The result is catch-in-your-throat stuff, with Carrie probing the farthest recesses, the starkest contrasts and contradictions, of their relationship. Absolutely convinced that Brody nearly murdered dozens of people, she's nevertheless absolutely honest in telling him that she wishes he'd leave his wife and kids for her. Diametrically opposed to his agenda and methods, she shares with 100 percent honesty the same kind of trauma that drove him to where he is – the trauma of a seemingly endless war that "no one survives intact." She confronts him with the idea that he may be a monster, that the man he takes orders from and loves for his kindness is absolutely a monster – but that he himself is, or was, a good man, and could be good again. In the end, she gets him where she wants him, during a process that by its very nature is full of lies, by impressing upon him the soul-restoring power of not telling lies anymore. As character work, as thematic development, as raw dialogue, it's a high-wire act.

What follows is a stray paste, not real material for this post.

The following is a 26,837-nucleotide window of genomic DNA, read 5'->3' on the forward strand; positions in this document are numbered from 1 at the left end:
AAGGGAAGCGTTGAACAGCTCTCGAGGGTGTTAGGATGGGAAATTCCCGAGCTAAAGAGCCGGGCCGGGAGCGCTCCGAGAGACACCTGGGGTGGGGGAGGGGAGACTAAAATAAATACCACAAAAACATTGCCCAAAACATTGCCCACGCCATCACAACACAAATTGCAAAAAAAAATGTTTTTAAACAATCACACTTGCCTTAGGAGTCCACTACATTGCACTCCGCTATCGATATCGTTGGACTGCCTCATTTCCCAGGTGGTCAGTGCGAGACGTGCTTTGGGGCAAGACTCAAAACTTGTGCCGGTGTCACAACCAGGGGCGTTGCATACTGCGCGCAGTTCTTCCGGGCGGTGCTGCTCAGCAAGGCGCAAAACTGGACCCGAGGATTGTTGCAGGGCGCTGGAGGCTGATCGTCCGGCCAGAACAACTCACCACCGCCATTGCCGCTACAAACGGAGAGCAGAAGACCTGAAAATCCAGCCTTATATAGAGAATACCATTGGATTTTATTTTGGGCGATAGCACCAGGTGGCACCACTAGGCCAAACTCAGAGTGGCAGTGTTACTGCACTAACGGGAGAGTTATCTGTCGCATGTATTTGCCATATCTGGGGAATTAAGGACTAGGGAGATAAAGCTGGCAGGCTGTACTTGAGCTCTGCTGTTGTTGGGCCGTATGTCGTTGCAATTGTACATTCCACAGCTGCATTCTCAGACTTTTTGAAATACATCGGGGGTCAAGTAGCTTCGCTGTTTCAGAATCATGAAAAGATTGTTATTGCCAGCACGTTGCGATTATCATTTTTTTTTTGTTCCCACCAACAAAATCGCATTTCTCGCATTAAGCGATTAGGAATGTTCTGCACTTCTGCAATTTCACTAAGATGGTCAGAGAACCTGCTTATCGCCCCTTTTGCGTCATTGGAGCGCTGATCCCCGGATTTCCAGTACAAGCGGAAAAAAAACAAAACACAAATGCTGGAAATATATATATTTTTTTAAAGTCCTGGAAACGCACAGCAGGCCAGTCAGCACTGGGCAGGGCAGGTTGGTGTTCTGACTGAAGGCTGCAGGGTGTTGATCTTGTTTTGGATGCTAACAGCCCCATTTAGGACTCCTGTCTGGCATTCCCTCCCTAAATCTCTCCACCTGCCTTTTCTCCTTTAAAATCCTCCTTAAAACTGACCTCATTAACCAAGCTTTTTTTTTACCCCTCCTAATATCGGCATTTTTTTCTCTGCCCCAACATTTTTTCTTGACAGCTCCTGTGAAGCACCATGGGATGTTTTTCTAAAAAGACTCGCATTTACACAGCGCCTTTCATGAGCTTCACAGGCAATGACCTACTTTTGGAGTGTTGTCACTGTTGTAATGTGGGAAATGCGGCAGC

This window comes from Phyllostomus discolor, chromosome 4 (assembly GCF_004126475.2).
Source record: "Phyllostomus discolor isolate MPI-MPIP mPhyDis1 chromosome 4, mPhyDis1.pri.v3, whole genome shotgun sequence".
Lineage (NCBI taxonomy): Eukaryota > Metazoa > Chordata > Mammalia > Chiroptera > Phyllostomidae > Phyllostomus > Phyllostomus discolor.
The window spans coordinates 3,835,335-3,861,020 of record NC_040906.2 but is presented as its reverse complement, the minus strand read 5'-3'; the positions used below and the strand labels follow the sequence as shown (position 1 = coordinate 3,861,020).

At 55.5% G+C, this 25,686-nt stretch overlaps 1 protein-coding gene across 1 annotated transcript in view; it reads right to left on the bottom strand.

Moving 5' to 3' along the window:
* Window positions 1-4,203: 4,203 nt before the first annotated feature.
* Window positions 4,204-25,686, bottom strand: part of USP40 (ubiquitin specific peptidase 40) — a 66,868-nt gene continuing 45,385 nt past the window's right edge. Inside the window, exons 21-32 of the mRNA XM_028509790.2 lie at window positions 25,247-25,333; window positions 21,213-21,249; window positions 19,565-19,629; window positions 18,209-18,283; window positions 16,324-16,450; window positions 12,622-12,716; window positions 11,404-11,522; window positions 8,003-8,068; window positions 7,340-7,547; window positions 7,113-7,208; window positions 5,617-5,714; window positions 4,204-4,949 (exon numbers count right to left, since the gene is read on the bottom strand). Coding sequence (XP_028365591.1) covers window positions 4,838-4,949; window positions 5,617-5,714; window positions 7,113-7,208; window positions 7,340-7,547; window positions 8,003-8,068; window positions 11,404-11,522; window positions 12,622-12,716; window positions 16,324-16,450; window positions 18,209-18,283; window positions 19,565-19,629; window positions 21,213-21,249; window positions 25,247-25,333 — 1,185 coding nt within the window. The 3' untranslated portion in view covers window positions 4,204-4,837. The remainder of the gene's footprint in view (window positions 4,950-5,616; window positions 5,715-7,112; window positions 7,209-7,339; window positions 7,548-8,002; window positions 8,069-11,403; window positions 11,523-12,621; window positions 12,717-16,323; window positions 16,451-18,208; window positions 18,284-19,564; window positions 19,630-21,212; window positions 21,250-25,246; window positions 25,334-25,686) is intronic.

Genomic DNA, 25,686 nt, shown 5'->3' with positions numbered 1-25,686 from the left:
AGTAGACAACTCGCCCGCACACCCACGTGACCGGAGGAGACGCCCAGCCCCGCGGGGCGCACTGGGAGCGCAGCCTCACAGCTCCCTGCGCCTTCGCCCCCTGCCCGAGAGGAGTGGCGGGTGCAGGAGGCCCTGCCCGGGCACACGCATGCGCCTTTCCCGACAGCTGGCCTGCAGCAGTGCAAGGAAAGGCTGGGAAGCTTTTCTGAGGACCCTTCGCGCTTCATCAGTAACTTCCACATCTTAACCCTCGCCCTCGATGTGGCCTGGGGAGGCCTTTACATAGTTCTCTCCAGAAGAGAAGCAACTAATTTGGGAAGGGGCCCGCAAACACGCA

It's also performed without a net. The interrogation setting itself immobilizes the actors, so anything they want to convey, they have to convey from the chest up. Claire Danes' face doesn't require me to sing its praises – approximately eight percent of the entire Internet is devoted exclusively to doing just that at this point, I believe – but it turns out Damian Lewis has one of the great TV faces as well. Perhaps it's because he's spent virtually the entire series dissembling, but watching the mask slip was absolutely thrilling. I loved how waxen he looked, how the creases where his smile would go came to resemble the folds of a skin mask from a horror movie. I loved his look of amazement after Carrie told him that despite everything, she wished they could be together – the look of "Lady, you are by far the weirdest Good Cop I've ever seen." I loved his utter deflation after his confession, laying his head on the table, totally spent.